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Careers in Science and Technology: An International Perspective Advisory Committee Office of Scientific and Engineering Personnel and Committee on International Organizations and Programs Office of International Affairs National Research Council NATIONAL ACADEMY PRESS Washington, D.C. 1995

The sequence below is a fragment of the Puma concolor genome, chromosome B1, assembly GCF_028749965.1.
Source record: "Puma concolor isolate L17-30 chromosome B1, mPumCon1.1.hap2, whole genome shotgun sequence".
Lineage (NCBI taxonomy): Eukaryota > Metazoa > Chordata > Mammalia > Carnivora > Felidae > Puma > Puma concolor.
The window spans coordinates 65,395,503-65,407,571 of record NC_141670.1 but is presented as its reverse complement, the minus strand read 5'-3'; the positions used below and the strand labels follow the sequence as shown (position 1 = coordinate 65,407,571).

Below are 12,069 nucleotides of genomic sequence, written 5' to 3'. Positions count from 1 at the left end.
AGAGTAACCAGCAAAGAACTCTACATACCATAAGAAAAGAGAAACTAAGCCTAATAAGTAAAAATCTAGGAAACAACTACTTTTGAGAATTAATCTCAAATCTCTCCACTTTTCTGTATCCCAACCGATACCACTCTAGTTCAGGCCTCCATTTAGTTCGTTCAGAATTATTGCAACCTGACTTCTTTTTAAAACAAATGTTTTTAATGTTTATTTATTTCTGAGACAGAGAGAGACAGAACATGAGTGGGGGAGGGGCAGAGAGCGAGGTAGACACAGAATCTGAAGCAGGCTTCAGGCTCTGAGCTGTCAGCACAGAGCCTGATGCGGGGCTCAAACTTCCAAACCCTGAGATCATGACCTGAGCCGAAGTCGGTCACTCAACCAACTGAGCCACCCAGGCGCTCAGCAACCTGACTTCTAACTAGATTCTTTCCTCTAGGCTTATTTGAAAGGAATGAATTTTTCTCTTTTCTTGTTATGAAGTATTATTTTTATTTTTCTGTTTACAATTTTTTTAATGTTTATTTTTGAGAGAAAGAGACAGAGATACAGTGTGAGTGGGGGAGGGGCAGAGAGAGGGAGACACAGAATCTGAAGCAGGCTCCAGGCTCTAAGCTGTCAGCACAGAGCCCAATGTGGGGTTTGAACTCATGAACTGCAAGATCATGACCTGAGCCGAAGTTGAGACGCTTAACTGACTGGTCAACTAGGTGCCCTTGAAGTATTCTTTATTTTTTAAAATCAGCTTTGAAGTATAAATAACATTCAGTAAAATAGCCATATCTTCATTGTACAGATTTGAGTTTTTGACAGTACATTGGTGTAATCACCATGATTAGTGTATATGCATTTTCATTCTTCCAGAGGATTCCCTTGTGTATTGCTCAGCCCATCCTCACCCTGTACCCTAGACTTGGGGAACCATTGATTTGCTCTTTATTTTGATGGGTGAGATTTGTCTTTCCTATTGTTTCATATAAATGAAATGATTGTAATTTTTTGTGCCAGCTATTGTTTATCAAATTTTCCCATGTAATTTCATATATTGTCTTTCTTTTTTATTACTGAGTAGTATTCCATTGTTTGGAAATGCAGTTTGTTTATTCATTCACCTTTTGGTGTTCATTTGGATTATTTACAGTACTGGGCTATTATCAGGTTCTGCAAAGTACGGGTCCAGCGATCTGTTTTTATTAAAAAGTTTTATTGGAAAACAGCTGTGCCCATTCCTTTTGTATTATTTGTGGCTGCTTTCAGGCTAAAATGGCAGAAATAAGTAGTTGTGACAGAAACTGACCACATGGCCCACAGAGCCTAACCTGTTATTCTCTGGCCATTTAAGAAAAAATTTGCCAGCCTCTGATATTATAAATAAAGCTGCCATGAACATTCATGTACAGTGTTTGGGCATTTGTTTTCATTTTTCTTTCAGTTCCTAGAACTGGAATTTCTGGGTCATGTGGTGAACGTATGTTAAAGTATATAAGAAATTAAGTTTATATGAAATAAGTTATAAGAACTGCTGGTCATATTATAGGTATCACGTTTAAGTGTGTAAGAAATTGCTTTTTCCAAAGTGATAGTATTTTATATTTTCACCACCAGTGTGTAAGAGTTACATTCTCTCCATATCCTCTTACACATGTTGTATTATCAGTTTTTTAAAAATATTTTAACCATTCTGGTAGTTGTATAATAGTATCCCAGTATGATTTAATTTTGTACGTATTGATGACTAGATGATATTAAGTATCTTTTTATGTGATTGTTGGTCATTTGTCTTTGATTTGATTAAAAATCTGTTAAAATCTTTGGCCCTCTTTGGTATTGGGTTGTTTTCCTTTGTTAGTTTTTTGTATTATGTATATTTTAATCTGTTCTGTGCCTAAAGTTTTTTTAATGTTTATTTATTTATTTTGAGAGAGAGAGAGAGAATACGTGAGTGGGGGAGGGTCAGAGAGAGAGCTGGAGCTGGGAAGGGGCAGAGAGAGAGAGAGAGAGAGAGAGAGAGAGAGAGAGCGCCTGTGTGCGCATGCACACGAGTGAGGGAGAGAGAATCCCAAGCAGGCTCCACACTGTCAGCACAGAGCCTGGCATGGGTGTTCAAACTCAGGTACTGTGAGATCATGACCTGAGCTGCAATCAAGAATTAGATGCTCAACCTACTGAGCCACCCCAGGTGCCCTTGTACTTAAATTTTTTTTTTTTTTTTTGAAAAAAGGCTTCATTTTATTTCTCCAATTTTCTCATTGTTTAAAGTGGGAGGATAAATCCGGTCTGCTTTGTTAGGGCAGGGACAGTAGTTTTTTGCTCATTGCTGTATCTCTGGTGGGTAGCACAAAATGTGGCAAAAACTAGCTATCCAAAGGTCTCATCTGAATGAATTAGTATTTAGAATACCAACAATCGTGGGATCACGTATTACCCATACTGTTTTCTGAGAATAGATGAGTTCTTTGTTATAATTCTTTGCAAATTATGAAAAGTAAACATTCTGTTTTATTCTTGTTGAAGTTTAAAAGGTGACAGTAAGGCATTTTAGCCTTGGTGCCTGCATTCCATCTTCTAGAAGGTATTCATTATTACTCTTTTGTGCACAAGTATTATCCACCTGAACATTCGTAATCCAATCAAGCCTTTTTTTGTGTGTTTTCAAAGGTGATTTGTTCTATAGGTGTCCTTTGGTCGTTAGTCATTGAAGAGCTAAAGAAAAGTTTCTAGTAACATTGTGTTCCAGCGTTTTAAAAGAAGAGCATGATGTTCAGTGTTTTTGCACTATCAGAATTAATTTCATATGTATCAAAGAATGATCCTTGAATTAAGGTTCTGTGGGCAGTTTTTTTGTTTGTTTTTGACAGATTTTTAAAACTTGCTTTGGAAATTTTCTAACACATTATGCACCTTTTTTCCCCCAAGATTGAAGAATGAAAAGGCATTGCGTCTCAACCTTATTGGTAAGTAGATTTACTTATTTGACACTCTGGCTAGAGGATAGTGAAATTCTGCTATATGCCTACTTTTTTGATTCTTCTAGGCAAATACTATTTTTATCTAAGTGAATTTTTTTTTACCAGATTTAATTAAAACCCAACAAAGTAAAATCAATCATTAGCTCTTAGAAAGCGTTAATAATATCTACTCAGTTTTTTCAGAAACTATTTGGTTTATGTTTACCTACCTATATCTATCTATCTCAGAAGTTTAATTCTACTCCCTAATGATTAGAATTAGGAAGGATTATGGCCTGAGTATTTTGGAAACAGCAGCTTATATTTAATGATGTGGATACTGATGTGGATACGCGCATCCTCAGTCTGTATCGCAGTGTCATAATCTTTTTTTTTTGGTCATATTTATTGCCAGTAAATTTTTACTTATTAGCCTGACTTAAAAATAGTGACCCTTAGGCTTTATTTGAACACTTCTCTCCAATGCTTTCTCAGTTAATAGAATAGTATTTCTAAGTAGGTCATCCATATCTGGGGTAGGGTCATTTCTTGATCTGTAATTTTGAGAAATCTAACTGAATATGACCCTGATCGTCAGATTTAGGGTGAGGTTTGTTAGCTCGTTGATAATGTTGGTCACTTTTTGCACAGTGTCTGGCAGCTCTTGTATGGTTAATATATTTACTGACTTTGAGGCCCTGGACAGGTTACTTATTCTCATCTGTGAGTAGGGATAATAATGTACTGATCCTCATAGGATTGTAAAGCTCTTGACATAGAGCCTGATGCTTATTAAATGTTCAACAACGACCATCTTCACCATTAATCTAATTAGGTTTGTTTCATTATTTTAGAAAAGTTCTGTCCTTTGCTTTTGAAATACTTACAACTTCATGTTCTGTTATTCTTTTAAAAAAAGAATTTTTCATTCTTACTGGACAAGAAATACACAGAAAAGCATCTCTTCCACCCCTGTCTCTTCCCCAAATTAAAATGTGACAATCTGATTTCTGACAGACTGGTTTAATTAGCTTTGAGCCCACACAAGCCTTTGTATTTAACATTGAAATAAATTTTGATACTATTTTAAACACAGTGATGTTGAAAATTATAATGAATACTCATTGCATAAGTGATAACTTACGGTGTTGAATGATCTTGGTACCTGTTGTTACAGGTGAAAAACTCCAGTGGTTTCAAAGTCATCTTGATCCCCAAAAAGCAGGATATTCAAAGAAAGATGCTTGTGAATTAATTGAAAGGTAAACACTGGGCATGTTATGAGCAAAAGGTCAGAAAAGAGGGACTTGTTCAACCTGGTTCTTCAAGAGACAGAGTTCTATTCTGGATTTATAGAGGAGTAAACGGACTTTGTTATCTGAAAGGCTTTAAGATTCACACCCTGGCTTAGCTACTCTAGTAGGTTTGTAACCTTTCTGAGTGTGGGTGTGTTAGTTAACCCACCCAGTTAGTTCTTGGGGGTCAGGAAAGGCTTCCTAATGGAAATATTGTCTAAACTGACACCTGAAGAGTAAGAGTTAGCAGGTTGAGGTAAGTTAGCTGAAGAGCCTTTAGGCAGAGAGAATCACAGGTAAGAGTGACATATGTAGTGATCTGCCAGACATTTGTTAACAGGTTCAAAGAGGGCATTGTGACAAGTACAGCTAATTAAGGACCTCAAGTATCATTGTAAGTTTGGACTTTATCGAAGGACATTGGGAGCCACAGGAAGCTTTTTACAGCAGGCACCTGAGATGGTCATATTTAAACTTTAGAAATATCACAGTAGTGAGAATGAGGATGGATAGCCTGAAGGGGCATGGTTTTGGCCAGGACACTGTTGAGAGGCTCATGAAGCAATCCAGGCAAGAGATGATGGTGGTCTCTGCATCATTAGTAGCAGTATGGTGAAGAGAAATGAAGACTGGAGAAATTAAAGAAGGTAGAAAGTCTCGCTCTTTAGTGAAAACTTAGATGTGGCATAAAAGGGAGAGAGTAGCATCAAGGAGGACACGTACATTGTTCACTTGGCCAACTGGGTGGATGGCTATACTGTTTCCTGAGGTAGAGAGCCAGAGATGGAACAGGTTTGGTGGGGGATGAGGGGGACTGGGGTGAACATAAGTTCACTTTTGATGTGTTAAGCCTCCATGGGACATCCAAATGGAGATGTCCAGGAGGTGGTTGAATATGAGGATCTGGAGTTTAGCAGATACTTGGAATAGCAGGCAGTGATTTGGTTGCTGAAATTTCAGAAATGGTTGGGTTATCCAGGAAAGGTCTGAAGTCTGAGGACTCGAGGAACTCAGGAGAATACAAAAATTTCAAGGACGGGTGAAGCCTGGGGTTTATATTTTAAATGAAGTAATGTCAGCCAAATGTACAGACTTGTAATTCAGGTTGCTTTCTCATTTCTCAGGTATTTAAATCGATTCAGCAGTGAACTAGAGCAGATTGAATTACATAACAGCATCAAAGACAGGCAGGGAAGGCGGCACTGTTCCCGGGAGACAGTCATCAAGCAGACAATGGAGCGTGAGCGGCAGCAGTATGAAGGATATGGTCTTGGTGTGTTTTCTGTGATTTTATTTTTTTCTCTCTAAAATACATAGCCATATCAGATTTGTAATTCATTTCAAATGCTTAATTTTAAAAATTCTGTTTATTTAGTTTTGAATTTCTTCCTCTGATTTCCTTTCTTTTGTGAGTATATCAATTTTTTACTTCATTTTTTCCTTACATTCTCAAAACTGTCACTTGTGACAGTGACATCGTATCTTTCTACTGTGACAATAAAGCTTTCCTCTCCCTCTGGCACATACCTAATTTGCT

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National Academy Press 2101 Constitution Avenue, N.W. Washington, D.C. 20418 NOTICE: The project that is the subject of this report was approved by the Governing Board of the National Research Council, whose members are drawn from the councils of the National Academy of Sciences, the National Academy of Engineering, and the Institute of Medicine. The members of the committee responsible for the report were chosen for their special competencies and with regard for appropriate balance. This report has been reviewed by a group other than the authors according to procedures approved by a Report Review Committee consisting of members of the National Academy of Sciences the National Academy of Engineering, and the Institute of Medicine. The National Academy of Sciences is a private, nonprofit, self-perpetuating society of distinguished scholars engaged in scientific and engineering research, dedicated to the furtherance of science and technology and to their use for the general welfare. Upon the authority of the charter granted to it by the Congress in 1863, the Academy has a mandate that requires it to advise the federal government on scientific and technical matters. Dr. Bruce Alberts is president of the National Academy of Sciences. The National Academy of Engineering was established in 1964, under the charter of the National Academy of Sciences, as a parallel organization of outstanding engineers. It is autonomous in its administration and in the selection of its members, sharing with the National Academy of Sciences the responsibility for advising the federal government. The National Academy of Engineering also sponsors engineering programs aimed at meeting national needs, encourages education and research, and recognizes the superior achievements of engineers. Dr. Harold Liebowitz is president of the National Academy of Engineering. The Institute of Medicine was established in 1970 by the National Academy of Sciences to secure the services of eminent members of appropriate professions in the examination of policy matters pertaining to the health of the public. The Institute acts under the responsibility given to the National Academy of Sciences by its congressional charter to be an adviser to the federal government and, upon its own initiative, to identify issues of medical care, research, and education. Dr. Kenneth Shine is president of the Institute of Medicine. The National Research Council was organized by the National Academy of Sciences in 1916 to associate the broad community of science and technology with the Academy’s purposes of furthering knowledge and advising the federal government. Functioning in accordance with general policies determined by the Academy, the Council has become the principal operating agency of both the National Academy of Sciences and the National Academy of Engineering in providing services to the government, the public, and the scientific and engineering communities. The Council is administered jointly by both Academies and the Institute of Medicine. Dr. Bruce Alberts and Dr. Harold Liebowitz are chairman and vice chairman, respectively, of the National Research Council. This material is based on work supported by the Alfred P. Sloan Foundation, the National Science Foundation, and the National Academy of Engineering. Library of Congress Catalog Card No. 95-72621 International Standard Book Number 0-309-05427-3 Additional copies of this report are available from: National Academy Press 2101 Constitution Avenue, N.W. Box 285 Washington, D.C. 20055 800-624-6242 202-334-3313 (in the Washington Metropolitan Area) B-703 Copyright 1995 by the National Academy of Sciences. All rights reserved. Printed in the United States of America